Members of Louisiana's House Education Committee voted on Wednesday to keep the Balanced Treatment for Creation-Science and Evolution-Science Act, a 1981 law which allows teachers to give equal weight to the teachings of creationism and evolutionary science in the classroom.
The law, which the Supreme Court deemed unconstitutional in 1987 in the case Edwards v. Aguillard, ruling that it violates First Amendment rights, has remained on state statutes since its drafting in 1981.
The text of the law states that "balanced treatment" of creationism and evolutionary theory entails "providing whatever information and instruction in both creation and evolution models the classroom teacher determines is necessary and appropriate to provide insight into both theories in view of the textbooks and other instructional materials available for use in his classroom."
On Wednesday, the House Education Committee voted against an amendment, proposed by Dan Claitor (R-District 16), to repeal the act.
The amendment served as a "rider" to Senate bill 205, which addressed language immersion programs in the state's public schools, and would have deleted the Balanced Treatment for Creation-Science and Evolution-Science Act from the state statute.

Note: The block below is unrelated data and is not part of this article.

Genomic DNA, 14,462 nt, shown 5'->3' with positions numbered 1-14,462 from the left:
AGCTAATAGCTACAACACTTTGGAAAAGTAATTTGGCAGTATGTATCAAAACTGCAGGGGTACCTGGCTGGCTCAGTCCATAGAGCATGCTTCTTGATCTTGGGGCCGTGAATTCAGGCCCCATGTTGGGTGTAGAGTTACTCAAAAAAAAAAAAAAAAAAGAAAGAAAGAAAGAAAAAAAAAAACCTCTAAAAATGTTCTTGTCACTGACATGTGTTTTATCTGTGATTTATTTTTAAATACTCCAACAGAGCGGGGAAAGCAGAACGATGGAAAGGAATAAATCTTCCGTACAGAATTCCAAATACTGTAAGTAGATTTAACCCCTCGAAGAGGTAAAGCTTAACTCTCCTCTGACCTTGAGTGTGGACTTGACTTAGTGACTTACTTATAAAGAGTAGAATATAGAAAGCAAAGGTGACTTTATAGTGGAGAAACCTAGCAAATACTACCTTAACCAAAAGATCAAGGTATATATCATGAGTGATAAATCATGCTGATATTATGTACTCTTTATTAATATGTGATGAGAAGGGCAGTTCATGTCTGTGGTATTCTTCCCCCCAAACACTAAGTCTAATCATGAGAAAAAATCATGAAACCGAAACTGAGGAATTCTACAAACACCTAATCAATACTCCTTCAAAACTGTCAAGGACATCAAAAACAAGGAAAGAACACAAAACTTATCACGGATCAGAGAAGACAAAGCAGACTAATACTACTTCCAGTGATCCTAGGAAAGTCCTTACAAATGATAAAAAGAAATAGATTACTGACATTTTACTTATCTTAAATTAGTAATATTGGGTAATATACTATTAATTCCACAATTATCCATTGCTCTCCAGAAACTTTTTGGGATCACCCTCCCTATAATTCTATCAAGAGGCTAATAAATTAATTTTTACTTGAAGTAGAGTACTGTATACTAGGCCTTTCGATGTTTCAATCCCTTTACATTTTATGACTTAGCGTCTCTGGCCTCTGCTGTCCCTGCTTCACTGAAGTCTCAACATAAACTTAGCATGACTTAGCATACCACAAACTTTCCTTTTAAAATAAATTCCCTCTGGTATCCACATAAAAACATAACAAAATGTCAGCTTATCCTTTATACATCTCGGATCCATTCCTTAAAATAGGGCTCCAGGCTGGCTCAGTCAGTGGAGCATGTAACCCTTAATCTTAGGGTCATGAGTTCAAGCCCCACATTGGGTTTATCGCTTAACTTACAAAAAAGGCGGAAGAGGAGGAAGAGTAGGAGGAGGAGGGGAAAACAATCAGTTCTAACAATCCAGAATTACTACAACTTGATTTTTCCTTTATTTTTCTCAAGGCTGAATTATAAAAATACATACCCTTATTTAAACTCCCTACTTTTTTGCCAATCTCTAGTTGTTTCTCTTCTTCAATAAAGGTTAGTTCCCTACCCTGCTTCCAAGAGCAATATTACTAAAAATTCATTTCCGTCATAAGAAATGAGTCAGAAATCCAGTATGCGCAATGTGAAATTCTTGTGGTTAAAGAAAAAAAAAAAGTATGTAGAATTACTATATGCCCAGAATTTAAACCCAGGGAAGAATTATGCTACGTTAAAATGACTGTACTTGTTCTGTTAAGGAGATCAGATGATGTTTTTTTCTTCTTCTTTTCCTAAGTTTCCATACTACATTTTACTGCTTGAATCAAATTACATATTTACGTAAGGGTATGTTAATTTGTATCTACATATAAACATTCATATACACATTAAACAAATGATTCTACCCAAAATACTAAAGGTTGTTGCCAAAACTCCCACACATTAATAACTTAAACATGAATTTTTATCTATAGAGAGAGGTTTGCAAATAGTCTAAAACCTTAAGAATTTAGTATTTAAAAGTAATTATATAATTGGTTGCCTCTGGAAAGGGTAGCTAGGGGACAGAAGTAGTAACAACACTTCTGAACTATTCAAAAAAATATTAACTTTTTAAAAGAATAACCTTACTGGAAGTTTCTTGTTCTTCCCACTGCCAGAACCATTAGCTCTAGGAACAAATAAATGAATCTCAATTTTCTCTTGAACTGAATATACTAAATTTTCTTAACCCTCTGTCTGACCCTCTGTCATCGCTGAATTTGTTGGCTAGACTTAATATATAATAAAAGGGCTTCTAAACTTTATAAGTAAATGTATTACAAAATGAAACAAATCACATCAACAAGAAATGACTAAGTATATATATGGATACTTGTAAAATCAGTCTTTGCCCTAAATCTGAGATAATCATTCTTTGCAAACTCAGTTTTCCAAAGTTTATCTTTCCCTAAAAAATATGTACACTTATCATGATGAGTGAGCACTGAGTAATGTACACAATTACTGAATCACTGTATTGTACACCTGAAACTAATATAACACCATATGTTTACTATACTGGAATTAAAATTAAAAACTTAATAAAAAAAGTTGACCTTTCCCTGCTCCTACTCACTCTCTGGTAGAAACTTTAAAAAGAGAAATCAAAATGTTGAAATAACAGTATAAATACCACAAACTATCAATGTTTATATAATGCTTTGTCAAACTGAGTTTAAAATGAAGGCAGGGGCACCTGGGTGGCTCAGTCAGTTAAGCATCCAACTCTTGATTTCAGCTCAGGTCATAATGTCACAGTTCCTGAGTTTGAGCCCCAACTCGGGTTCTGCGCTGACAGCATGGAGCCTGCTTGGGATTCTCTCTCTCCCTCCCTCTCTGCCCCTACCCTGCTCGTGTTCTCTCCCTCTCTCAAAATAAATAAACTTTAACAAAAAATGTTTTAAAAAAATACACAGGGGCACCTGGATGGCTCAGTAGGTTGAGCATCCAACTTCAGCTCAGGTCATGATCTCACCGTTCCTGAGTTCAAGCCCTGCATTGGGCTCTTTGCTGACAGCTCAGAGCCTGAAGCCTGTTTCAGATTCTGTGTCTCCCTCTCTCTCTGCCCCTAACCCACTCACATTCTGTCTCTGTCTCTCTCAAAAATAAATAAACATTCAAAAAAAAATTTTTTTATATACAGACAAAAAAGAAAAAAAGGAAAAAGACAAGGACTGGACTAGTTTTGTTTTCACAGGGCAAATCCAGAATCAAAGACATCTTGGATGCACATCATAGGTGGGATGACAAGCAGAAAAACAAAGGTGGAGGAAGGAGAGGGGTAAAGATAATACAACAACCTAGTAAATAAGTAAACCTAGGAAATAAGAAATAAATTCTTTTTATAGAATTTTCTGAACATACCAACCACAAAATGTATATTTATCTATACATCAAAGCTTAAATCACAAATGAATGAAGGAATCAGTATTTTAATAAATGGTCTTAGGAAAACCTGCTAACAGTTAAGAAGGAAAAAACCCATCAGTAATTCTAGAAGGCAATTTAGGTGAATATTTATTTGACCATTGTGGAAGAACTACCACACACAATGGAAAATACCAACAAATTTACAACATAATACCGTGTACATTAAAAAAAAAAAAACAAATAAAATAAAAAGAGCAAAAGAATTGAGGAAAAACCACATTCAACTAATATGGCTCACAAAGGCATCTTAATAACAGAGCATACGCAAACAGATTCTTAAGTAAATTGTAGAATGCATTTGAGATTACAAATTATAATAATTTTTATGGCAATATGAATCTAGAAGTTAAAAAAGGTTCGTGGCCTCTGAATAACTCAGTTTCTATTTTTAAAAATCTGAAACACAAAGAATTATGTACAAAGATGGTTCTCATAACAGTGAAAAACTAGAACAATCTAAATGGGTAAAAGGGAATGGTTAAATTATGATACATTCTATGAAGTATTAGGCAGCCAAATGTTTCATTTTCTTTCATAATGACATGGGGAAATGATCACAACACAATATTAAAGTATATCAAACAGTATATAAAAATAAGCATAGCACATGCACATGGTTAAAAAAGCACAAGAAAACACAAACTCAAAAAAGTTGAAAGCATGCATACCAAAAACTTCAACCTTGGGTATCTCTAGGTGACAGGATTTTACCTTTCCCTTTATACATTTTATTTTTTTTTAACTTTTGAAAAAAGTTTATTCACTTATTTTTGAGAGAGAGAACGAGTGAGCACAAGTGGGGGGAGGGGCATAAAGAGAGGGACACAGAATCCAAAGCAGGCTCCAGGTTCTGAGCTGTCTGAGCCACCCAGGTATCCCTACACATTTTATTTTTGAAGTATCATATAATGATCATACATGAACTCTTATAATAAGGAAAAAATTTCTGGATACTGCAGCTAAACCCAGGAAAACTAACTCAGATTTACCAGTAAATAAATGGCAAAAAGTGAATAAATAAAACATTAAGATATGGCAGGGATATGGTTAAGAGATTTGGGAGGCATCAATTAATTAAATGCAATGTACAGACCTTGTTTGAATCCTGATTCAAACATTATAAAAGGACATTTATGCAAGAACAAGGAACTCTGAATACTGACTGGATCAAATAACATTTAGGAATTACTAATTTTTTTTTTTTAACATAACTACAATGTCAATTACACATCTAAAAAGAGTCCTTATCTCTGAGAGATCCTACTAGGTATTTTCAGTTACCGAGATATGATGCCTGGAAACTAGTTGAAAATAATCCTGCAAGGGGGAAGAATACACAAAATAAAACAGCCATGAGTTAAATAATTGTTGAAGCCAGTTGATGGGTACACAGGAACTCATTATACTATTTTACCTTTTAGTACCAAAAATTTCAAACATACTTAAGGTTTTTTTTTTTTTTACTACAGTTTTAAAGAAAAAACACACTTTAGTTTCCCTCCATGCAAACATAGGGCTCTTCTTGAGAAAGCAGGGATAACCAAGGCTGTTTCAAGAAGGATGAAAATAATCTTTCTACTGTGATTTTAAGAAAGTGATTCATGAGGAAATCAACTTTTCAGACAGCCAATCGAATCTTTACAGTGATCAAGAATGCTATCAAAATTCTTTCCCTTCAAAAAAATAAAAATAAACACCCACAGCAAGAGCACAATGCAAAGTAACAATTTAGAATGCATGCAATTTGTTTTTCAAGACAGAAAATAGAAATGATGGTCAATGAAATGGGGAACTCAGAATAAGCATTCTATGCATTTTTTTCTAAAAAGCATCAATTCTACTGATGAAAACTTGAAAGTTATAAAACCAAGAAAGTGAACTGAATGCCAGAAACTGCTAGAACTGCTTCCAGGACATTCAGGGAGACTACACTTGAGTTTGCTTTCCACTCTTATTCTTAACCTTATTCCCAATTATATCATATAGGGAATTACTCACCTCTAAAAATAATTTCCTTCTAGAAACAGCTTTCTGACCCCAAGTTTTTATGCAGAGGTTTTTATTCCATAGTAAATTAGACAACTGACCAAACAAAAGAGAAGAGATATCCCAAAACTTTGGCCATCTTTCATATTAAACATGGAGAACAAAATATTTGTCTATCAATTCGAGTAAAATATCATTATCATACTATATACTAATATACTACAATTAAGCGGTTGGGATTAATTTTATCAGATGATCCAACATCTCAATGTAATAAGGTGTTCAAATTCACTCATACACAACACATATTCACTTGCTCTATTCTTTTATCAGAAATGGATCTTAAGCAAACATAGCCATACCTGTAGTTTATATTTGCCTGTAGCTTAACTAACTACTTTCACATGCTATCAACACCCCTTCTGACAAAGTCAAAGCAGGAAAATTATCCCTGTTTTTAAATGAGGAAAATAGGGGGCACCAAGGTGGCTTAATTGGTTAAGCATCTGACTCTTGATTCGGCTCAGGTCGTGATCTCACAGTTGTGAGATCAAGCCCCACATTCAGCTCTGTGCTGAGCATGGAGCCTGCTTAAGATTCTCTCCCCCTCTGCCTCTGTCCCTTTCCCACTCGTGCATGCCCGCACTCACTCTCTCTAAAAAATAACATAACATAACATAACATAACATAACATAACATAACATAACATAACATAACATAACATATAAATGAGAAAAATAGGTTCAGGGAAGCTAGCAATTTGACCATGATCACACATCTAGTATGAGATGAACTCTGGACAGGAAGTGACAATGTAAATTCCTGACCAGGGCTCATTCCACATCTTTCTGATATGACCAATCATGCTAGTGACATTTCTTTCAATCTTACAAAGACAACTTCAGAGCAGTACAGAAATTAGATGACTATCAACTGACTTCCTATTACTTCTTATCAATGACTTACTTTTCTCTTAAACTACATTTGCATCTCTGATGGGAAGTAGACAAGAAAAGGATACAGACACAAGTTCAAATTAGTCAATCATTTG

Ben Nevers (D-District 12), who sponsored the state's Louisiana Science Education Act in 2008, reportedly said that it's important to keep the Balanced Treatment for Creation-Science and Evolution-Science Act in the books, should Edwards v. Aguillard ever be reversed.
Those wishing to see the law repealed argue, however, that there is no reason to have an unconstitutional law in the books.
Earlier in May, Louisiana's Senate Committee on Education voted to reject a repeal of the Louisiana Education Act, another controversial law in the state which allows for an "open and objective" discussion relating to scientific theories such as the origins of life and global warming.
Teachers may supplement controversial teachings with texts relating to creationism or Intelligent Design, although the text of the act clearly notes that the state does not "promote any religious doctrine, promote discrimination for or against a particular set of religious beliefs, or promote discrimination for or against religion or nonreligion."
Those who voted against the repeal argued that the LSEA is beneficial because it gives students critical thinking skills regarding evolution and creationism.
Louisiana Governor Bobby Jindal has previously said that he sees no problem with the LSEA, as he believes it gives students the tools to make up their own mind in regards to controversial science teachings relating to evolution and such.